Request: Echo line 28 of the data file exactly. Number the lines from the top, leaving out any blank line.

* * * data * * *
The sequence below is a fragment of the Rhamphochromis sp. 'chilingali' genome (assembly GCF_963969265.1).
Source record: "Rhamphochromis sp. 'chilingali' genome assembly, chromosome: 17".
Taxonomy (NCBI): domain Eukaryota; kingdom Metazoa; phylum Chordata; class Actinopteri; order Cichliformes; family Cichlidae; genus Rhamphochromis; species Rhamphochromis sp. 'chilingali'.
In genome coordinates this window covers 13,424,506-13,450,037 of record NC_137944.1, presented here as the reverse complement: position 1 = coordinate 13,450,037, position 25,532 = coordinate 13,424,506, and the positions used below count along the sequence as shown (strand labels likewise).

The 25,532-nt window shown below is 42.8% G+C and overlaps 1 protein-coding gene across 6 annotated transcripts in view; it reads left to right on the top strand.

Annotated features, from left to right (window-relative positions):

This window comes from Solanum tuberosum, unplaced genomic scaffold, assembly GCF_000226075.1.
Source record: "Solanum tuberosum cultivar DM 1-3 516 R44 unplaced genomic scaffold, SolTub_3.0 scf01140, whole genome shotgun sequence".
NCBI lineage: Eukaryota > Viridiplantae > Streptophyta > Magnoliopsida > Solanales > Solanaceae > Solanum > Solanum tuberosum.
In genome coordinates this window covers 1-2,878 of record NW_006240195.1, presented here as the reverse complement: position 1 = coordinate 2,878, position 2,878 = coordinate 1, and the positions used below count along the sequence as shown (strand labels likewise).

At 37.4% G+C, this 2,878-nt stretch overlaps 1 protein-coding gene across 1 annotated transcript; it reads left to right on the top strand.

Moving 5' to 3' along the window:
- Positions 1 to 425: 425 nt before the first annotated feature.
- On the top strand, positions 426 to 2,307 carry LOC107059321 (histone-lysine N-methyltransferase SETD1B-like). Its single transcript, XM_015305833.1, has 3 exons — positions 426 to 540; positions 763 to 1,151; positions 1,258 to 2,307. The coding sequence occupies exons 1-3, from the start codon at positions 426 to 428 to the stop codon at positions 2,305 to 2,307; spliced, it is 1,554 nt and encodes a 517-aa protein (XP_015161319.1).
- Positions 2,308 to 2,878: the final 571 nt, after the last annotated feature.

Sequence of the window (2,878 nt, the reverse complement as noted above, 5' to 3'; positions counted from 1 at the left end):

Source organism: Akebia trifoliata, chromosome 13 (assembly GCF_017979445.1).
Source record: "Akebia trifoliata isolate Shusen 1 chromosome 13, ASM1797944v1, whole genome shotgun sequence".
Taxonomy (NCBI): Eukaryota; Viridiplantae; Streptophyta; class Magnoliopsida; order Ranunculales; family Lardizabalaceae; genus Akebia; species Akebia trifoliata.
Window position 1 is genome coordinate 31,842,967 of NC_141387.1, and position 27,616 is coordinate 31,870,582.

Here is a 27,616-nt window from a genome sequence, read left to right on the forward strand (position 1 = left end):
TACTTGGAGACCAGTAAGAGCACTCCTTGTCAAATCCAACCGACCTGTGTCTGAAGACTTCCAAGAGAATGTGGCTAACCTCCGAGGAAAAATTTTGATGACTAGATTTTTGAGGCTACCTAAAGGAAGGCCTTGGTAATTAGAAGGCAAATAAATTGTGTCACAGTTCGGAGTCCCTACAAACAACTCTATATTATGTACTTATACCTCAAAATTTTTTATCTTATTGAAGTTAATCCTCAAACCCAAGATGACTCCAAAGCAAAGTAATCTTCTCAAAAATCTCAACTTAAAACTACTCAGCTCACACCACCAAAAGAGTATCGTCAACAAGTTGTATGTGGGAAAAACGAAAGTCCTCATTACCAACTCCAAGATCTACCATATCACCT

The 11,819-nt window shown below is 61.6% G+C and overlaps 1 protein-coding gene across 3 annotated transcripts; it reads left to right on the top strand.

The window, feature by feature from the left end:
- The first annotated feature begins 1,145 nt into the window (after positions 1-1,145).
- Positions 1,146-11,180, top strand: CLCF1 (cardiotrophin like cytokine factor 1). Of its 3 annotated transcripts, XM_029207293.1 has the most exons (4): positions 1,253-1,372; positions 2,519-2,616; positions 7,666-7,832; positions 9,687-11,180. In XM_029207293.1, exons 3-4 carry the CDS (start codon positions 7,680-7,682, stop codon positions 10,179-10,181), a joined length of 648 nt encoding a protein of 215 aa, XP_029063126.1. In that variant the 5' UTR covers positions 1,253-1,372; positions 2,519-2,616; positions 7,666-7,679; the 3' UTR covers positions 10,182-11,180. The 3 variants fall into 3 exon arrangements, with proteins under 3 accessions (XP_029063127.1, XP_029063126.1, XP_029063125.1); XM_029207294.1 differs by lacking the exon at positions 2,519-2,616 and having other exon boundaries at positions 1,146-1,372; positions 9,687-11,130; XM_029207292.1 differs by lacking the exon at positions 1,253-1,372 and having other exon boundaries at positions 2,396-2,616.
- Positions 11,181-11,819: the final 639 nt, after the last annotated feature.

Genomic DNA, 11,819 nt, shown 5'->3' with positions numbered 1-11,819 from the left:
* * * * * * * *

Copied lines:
Genomic DNA, 11,819 nt, shown 5'->3' with positions numbered 1-11,819 from the left: